London’s Stansted airport starts a bidding war among prospective buyers
UK’s third largest airport Stansted has many bidders, including Ryanair which uses the airport as its main base. It has been hit hard during these Euro crisis times by its reliance on leisure travelers.
A consortium led by an Australasian investment manager has emerged as an early rival to Manchester Airports Group in the £1bn battle for Stansted airport.
Morrison & Co, which operates out of New Zealand, Australia and Hong Kong, is heading a bid team that also includes the New Zealand Superannuation Fund and Infratil, a Wellington-based infrastructure investor.
Stansted’s owner, BAA, lost a three-year legal fight against its forced sale. BAA’s controlling shareholder, Ferrovial, is thought to have issued non-disclosure agreements last week to interested bidders, effectively kick-starting the process. The sale is being handled by Deutsche Bank and ING.
Infratil’s role has surprised some observers because it is trying to sell its two smaller British airports – Glasgow Prestwick and Manston in Kent. Infratil, which runs about £2.5bn of assets, has twice written down the airports in the past two years.
Even so, Infratil is an experienced airport operator and its operations at Prestwick have enabled it to develop a relationship with Ryanair, which is responsible for almost 70pc of Stansted’s traffic.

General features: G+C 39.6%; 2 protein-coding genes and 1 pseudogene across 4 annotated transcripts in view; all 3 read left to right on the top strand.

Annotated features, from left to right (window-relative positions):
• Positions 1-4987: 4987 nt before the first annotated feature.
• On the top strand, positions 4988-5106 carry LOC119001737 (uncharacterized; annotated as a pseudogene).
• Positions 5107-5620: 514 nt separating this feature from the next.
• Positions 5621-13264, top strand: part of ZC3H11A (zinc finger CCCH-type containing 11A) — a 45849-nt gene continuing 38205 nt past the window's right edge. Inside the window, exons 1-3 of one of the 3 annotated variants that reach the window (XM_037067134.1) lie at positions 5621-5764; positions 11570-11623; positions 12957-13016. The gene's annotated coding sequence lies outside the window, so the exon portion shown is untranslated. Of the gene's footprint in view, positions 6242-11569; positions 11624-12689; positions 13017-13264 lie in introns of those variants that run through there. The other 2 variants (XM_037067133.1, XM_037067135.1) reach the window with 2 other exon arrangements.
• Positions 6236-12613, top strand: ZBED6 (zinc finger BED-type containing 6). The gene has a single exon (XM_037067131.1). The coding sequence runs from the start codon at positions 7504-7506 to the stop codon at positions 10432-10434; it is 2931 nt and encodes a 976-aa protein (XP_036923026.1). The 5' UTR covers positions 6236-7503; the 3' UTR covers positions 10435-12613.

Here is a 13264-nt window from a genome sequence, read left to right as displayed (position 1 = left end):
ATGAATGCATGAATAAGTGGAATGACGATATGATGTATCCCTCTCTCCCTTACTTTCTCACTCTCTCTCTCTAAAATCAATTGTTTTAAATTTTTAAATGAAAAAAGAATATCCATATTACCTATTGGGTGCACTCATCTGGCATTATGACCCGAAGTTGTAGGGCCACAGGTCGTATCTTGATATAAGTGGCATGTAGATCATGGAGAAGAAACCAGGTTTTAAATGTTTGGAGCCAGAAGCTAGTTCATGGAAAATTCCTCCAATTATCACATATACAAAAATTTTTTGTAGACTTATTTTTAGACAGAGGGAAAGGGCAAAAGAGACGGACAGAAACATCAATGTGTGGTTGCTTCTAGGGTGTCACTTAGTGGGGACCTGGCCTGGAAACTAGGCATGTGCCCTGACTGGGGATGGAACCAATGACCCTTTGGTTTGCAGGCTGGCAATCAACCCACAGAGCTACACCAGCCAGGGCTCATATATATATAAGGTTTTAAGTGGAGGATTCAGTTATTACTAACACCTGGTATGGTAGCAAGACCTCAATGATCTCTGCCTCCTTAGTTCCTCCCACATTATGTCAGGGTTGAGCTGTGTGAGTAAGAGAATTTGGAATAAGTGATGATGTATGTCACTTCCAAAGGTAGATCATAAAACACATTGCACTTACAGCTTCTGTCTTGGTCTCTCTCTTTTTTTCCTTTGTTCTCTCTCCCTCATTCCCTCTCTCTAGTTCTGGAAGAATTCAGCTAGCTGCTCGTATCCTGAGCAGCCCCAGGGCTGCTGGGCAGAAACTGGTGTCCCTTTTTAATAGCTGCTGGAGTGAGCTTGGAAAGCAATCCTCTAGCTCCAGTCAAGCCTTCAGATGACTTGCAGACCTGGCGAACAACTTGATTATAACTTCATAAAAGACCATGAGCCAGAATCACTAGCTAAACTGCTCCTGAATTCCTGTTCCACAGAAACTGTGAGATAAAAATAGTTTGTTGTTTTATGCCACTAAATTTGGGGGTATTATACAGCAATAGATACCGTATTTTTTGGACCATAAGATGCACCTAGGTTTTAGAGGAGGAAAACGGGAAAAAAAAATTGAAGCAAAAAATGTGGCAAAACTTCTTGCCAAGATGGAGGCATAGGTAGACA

The consortium faces early competition from the council-owned Manchester Airports Group, which is building up its firepower via a potential deal with Australia’s Industry Funds Management.
The antipodean investor, which has around £21bn under management, has agreed to inject about £1bn for a 35pc stake in the Manchester airport company on the condition it wins the bid for Stansted.
The sale, which may also interest JP Morgan, Citi Infrastructure Partners and Morgan Stanley Infrastructure Partners, is complicated by the review of airport capacity in the South East, which could have a major impact on Stansted’s value.